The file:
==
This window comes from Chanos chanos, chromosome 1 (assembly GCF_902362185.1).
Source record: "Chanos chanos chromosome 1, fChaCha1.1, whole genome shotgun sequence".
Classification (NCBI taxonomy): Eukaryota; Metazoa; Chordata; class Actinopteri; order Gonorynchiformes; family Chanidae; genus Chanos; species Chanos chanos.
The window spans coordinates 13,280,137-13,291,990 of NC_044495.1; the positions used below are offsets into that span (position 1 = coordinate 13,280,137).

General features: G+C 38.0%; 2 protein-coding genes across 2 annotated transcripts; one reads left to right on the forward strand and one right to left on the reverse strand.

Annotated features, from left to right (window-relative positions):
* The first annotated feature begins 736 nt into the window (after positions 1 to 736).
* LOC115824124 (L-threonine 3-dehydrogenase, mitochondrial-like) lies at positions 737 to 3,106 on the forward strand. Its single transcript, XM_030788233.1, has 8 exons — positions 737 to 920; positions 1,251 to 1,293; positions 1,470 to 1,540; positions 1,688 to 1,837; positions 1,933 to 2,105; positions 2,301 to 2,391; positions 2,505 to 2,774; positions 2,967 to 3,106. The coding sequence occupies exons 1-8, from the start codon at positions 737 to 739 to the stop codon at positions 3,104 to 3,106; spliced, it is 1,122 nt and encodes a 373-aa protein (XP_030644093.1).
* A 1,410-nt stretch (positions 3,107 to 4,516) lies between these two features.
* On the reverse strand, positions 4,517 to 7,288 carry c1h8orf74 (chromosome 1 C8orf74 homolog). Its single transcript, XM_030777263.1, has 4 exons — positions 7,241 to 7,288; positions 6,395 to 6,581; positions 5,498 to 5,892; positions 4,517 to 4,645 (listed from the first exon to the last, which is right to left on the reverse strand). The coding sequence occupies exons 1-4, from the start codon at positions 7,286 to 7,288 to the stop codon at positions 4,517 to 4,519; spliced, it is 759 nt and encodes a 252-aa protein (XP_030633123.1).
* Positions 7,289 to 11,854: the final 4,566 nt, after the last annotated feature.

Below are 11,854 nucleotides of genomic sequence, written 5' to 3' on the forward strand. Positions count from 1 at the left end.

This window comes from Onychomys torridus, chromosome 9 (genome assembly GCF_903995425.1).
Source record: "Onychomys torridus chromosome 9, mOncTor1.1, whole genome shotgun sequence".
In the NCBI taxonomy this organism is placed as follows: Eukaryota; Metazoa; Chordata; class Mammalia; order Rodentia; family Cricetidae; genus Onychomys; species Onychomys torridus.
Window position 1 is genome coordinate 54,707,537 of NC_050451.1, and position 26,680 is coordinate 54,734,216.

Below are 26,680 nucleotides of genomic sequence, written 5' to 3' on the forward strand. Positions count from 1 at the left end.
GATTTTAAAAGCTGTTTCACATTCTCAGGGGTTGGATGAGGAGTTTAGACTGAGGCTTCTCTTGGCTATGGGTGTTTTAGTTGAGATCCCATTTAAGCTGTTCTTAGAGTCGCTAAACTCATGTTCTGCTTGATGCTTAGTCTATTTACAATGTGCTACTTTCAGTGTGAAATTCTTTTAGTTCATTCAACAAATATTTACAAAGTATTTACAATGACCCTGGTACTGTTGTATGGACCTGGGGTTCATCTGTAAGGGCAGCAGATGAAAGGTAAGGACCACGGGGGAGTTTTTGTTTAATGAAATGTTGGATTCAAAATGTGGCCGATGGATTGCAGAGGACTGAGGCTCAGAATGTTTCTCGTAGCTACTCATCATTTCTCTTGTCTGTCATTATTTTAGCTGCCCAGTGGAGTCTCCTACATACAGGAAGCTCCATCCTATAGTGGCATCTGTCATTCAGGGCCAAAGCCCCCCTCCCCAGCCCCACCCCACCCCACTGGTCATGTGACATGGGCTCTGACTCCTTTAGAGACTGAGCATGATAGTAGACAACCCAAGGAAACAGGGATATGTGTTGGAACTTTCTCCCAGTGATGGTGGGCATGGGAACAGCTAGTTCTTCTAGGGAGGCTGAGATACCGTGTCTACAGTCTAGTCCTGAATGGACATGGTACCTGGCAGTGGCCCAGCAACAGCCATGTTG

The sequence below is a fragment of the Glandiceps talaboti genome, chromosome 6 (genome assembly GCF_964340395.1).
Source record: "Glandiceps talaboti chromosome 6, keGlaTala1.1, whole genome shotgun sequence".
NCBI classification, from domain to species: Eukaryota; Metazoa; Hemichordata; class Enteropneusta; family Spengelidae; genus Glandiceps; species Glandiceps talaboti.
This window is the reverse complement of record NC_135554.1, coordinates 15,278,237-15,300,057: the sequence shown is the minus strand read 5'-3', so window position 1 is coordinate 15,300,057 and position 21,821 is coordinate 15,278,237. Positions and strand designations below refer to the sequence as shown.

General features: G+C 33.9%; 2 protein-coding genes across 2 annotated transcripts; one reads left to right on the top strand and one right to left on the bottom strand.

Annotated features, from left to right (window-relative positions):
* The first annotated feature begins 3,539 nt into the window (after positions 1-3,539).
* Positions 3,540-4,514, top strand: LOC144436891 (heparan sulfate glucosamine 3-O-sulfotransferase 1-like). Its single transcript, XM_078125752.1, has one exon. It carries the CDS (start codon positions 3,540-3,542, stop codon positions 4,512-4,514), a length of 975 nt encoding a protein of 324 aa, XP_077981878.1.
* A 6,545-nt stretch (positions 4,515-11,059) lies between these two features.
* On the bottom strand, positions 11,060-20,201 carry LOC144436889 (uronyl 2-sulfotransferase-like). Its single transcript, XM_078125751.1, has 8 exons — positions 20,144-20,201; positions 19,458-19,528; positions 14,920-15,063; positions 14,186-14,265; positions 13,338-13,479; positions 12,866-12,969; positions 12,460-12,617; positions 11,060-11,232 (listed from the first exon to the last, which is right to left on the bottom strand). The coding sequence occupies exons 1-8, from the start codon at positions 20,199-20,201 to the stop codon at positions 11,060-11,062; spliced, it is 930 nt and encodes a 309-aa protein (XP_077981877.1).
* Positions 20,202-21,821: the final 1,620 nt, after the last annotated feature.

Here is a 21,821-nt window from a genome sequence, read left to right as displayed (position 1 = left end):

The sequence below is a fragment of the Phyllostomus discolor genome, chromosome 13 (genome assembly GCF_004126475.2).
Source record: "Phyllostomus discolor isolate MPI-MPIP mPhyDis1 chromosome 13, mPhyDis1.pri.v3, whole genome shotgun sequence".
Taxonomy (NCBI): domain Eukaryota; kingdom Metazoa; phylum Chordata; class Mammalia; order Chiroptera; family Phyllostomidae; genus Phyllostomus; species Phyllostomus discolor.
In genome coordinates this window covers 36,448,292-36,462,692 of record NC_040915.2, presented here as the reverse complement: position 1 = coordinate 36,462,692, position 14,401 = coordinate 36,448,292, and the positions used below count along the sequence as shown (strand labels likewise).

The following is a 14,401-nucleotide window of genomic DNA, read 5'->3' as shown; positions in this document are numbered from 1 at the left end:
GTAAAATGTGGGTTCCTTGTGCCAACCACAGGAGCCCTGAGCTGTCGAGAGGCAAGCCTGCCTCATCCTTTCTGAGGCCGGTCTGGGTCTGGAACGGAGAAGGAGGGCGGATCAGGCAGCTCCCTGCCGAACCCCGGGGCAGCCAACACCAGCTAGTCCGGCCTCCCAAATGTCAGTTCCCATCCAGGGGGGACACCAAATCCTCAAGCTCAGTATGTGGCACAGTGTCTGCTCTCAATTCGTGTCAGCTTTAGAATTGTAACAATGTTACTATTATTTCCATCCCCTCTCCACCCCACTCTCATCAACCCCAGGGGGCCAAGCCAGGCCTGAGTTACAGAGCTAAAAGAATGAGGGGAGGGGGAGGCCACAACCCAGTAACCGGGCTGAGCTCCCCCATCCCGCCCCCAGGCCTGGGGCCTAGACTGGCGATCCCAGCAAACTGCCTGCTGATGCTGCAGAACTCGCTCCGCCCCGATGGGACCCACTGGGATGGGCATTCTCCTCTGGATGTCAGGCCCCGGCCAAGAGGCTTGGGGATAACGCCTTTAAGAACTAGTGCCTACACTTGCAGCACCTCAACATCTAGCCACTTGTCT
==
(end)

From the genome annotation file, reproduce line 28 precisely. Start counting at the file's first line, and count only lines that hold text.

* On the bottom strand, positions 11,060-20,201 carry LOC144436889 (uronyl 2-sulfotransferase-like). Its single transcript, XM_078125751.1, has 8 exons — positions 20,144-20,201; positions 19,458-19,528; positions 14,920-15,063; positions 14,186-14,265; positions 13,338-13,479; positions 12,866-12,969; positions 12,460-12,617; positions 11,060-11,232 (listed from the first exon to the last, which is right to left on the bottom strand). The coding sequence occupies exons 1-8, from the start codon at positions 20,199-20,201 to the stop codon at positions 11,060-11,062; spliced, it is 930 nt and encodes a 309-aa protein (XP_077981877.1).